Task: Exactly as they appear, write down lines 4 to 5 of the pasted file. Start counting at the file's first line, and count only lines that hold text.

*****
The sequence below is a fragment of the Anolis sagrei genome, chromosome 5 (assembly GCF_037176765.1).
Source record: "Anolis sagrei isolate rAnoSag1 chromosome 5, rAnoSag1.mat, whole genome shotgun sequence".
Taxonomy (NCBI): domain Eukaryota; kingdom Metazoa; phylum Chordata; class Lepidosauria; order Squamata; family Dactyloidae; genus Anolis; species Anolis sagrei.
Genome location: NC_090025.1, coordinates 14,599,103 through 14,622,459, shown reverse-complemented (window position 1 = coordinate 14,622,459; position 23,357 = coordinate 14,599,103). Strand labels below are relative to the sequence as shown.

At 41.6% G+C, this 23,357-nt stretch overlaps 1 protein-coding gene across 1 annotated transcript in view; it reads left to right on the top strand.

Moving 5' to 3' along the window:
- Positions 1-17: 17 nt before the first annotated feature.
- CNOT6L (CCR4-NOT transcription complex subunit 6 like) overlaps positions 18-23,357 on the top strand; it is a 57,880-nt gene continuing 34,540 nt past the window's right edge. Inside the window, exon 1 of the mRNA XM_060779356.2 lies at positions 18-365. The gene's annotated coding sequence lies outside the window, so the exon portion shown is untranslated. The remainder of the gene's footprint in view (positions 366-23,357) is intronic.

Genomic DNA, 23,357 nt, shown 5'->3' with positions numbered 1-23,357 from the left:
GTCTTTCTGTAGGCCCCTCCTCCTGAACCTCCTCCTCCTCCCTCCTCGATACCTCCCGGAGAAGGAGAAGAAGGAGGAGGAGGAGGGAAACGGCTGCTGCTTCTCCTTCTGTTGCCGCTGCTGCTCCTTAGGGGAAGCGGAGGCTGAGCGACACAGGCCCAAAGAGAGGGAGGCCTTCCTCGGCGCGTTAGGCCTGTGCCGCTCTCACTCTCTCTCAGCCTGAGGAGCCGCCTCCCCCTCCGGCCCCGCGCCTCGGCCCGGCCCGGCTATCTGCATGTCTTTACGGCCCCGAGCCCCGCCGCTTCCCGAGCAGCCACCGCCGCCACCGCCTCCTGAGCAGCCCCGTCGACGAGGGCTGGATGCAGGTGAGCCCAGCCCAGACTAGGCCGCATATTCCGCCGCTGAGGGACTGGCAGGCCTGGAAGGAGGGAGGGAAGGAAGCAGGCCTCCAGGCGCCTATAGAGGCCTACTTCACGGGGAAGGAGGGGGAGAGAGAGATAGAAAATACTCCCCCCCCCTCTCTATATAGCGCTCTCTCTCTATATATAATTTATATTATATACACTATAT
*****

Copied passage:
Genome location: NC_090025.1, coordinates 14,599,103 through 14,622,459, shown reverse-complemented (window position 1 = coordinate 14,622,459; position 23,357 = coordinate 14,599,103). Strand labels below are relative to the sequence as shown.

At 41.6% G+C, this 23,357-nt stretch overlaps 1 protein-coding gene across 1 annotated transcript in view; it reads left to right on the top strand.